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PostPosted: Wed Jan 30, 2013 5:27 pm 
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Hi guys. Recently, I saw this advert on my TV that congratulates Sebastian Vettel on becoming Champion again, and in the video, Christian Horner says "Against all the odds, Sebastian became Champion..." Now, I personally don't agree with this, as it became quite clear to me towards the end of 2012 that Sebastian was going to win in the end. I still think he drove very well though, just not that it was really an unlikely victory.

However, there are some drivers who I believe defied the odds to become Champion:

Sebastian Vettel, 2010: He was a fair bit behind Fernando Alonso going into the Abu Dhabi decider, and I didn't think he'd do the business. Ferrari's strategy blunder helped his cause, but that's definitely not his fault. I was quite amazed at the end result.

Kimi Raikkonen, 2007: 17 points behind Hamilton with 20 to play for? And Alonso in the mix? Sounds unbelievable to me. Yet, the Iceman came out on top and managed to become Champion against all odds. That, for me, was really special.

I've only really watched F1 since 2007, so I'm hoping some of our more experienced members will post their own thoughts on some other "Against all odds" champions. :) With decent motivations, of course :) Thanks guys


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PostPosted: Wed Jan 30, 2013 5:53 pm 
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Probably just in general, the odds of being a 3 time consecutive champion are pretty slim. There are what, 2 other people who have done that, out of 32 champions.

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PostPosted: Wed Jan 30, 2013 6:51 pm 
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I think what Horner was saying was just about the last race.

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PostPosted: Wed Jan 30, 2013 8:20 pm 
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Sharkattack wrote:
Hi guys. Recently, I saw this advert on my TV that congratulates Sebastian Vettel on becoming Champion again, and in the video, Christian Horner says "Against all the odds, Sebastian became Champion..." Now, I personally don't agree with this, as it became quite clear to me towards the end of 2012 that Sebastian was going to win in the end. I still think he drove very well though, just not that it was really an unlikely victory.

However, there are some drivers who I believe defied the odds to become Champion:

Sebastian Vettel, 2010: He was a fair bit behind Fernando Alonso going into the Abu Dhabi decider, and I didn't think he'd do the business. Ferrari's strategy blunder helped his cause, but that's definitely not his fault. I was quite amazed at the end result.

Kimi Raikkonen, 2007: 17 points behind Hamilton with 20 to play for? And Alonso in the mix? Sounds unbelievable to me. Yet, the Iceman came out on top and managed to become Champion against all odds. That, for me, was really special.

I've only really watched F1 since 2007, so I'm hoping some of our more experienced members will post their own thoughts on some other "Against all odds" champions. :) With decent motivations, of course :) Thanks guys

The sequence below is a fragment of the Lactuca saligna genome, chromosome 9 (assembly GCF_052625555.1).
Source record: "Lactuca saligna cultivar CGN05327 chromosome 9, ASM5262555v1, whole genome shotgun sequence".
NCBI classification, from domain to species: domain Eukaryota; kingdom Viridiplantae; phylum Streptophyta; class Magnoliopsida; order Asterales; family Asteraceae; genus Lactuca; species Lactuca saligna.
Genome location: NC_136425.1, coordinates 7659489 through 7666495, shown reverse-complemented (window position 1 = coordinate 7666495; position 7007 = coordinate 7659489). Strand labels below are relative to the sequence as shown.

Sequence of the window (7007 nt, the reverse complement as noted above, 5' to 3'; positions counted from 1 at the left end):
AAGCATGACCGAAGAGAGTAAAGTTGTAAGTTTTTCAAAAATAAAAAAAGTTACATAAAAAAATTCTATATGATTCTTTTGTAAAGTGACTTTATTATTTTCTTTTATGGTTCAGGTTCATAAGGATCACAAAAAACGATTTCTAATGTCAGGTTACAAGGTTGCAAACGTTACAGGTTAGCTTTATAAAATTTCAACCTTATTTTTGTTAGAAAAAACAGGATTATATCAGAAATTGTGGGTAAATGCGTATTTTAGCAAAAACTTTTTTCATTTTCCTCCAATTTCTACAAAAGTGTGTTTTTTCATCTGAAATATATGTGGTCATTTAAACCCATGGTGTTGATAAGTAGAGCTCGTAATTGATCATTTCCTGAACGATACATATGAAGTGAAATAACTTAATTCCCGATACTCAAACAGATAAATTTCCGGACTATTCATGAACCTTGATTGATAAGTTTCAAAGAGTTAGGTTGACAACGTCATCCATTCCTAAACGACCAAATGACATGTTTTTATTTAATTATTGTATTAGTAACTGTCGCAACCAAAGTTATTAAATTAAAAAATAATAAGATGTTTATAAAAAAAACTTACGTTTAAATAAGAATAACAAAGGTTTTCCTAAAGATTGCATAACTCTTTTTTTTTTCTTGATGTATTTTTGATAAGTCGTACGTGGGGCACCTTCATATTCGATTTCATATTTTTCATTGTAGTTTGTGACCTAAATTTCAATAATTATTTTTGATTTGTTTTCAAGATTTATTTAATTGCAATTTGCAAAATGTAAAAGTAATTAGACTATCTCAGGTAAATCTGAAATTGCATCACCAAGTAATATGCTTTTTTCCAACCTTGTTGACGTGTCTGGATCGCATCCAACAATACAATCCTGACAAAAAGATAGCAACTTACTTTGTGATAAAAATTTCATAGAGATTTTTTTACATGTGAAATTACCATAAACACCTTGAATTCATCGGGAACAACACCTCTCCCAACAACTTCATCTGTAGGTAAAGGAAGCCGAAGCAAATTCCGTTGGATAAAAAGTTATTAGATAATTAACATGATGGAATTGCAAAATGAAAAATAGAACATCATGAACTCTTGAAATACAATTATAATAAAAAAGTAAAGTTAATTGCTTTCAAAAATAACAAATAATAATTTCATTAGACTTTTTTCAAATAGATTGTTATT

I think 2007, 2010, and 2012 are the best examples. Drivers being out of it with 2 races or 1 race to go, or at some stage during the last race.

There aren't really any other examples besides that for a long time. I guess JV in 1997 coming from a point behind to win is the closest. Hakkinen in 1999 came from two points down but won the race very easily.

Perhaps Prost in 1986.


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PostPosted: Wed Jan 30, 2013 9:10 pm 
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Jochen Rindt: Although he did have a substantial lead at the time of his death, threre were still 4 races of a 10 race season to be run.


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PostPosted: Wed Jan 30, 2013 9:14 pm 
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Eva09 wrote:
Sharkattack wrote:
Hi guys. Recently, I saw this advert on my TV that congratulates Sebastian Vettel on becoming Champion again, and in the video, Christian Horner says "Against all the odds, Sebastian became Champion..." Now, I personally don't agree with this, as it became quite clear to me towards the end of 2012 that Sebastian was going to win in the end. I still think he drove very well though, just not that it was really an unlikely victory.

However, there are some drivers who I believe defied the odds to become Champion:

Sebastian Vettel, 2010: He was a fair bit behind Fernando Alonso going into the Abu Dhabi decider, and I didn't think he'd do the business. Ferrari's strategy blunder helped his cause, but that's definitely not his fault. I was quite amazed at the end result.

Kimi Raikkonen, 2007: 17 points behind Hamilton with 20 to play for? And Alonso in the mix? Sounds unbelievable to me. Yet, the Iceman came out on top and managed to become Champion against all odds. That, for me, was really special.

I've only really watched F1 since 2007, so I'm hoping some of our more experienced members will post their own thoughts on some other "Against all odds" champions. :) With decent motivations, of course :) Thanks guys